Sick New Zealanders will face a bigger bill for prescriptions, but the money will help fund better access to elective surgery and cancer services.
Health Minister Tony Ryall and Prime Minister John Key on Wednesday announced an extra $101 million for some hospital services over the next four years.
Mr Key says the increase will be funded from savings and revenue initiatives from across government departments, but will not reveal further details until the May 24 budget.
Part of the funding will come from a hike in prescription fees from $3 to $5 for the first 20 prescriptions per person or family a year, after which prescriptions will continue to be free.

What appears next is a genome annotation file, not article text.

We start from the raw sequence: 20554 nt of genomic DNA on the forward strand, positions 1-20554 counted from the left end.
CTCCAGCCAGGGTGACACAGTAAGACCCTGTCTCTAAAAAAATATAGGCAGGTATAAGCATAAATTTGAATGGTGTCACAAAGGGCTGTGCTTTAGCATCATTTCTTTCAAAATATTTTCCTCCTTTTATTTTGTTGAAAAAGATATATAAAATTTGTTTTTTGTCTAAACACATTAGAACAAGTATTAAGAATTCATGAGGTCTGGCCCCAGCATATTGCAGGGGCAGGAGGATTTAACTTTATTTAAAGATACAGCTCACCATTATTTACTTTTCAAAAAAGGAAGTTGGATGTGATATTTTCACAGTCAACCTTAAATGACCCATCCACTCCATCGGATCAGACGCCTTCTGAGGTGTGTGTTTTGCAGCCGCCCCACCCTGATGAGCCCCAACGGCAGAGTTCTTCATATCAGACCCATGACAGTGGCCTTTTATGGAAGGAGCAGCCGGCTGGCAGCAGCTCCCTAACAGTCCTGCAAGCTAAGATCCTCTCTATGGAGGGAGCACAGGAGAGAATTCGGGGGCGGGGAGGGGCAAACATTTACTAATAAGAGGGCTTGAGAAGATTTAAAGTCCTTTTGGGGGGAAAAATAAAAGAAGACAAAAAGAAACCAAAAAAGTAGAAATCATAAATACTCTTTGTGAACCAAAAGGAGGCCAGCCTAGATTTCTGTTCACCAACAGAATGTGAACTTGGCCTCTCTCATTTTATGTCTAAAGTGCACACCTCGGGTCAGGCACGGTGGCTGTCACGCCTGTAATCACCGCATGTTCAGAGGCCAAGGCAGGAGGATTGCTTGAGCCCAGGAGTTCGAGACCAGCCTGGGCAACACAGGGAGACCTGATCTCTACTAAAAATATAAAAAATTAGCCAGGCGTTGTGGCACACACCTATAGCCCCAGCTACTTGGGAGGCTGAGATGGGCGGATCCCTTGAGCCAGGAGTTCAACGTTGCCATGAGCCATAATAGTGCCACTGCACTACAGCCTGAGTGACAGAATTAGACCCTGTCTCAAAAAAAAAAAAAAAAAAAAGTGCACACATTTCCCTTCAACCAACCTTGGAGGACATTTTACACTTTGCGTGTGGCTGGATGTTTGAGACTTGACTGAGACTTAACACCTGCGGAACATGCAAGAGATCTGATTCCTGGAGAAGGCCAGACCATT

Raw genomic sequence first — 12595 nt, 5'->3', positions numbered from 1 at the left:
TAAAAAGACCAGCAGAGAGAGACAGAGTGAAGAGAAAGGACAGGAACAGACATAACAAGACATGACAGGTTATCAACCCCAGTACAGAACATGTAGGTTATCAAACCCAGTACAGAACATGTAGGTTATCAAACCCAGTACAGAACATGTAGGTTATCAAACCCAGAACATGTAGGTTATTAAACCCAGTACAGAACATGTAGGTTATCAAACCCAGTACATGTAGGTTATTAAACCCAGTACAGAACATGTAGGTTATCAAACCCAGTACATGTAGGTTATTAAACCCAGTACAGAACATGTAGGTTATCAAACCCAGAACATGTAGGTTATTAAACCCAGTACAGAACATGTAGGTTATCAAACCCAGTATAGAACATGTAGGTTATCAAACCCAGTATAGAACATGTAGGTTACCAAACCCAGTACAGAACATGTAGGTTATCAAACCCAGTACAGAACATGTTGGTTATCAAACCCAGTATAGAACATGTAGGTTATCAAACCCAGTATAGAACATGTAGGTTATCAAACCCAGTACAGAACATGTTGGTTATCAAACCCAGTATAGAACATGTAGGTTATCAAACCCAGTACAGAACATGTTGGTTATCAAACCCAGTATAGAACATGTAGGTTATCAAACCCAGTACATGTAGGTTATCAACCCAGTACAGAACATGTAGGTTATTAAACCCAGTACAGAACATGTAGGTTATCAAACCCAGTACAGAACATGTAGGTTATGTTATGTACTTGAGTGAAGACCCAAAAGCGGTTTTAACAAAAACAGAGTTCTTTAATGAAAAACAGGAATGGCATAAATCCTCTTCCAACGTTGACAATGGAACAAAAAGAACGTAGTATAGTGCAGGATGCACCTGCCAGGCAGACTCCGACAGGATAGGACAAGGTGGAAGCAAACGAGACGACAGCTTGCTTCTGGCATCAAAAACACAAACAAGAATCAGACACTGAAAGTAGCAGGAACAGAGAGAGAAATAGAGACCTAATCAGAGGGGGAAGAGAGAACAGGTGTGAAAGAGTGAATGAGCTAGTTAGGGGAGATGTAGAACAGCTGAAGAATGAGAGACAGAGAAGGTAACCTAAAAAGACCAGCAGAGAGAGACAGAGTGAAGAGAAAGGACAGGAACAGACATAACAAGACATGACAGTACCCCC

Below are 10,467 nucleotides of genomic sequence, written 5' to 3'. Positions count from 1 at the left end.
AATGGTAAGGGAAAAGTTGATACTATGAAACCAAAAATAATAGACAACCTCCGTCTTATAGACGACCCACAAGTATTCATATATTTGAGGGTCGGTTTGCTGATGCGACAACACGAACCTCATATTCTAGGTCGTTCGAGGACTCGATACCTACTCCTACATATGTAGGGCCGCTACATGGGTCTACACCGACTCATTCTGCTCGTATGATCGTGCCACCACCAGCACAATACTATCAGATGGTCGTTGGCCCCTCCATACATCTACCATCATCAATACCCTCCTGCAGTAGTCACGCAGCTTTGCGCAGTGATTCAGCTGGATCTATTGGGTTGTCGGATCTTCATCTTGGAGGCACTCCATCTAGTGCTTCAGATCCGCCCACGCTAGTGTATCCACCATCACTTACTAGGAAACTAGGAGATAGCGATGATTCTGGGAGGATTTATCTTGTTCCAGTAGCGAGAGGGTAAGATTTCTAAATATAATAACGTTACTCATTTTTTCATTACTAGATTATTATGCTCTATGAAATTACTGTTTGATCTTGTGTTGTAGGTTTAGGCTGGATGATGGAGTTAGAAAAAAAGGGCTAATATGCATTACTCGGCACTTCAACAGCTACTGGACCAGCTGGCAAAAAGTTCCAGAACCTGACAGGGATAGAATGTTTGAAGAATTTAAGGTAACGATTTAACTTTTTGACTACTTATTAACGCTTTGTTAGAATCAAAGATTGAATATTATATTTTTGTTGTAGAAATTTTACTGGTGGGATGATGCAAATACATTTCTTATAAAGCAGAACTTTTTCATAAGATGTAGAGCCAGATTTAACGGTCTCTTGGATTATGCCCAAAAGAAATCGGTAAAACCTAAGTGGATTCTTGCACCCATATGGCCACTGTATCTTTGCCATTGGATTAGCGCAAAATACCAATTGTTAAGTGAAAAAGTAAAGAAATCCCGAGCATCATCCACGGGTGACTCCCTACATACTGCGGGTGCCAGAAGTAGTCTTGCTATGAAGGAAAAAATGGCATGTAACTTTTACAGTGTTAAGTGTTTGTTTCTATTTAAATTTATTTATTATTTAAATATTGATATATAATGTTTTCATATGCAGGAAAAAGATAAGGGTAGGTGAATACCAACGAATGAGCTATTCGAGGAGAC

The government says no person or family will pay more than an extra $40 per year.
Mr Ryall rejected criticism that it was effectively a cut to frontline health services.
"We've put $180m extra into medicines over the last three budgets and the money that's going to be raised from this increase in prescription charges will be going into support more frontline services," he told media.
Mr Key says he does not believe it will deter people from picking up prescriptions, and it is a positive trade-off for "the vast bulk" of New Zealanders.
"We could have chosen to leave prescription charges at $3 and had less money to spend on health, or said to New Zealanders `look, we think you paying a small increase more will give you much better peace of mind when it comes to cancer treatment, elective surgery and those other important issues'."The savings from the prescription changes will amount to $20m in the first year and $40m in subsequent years.
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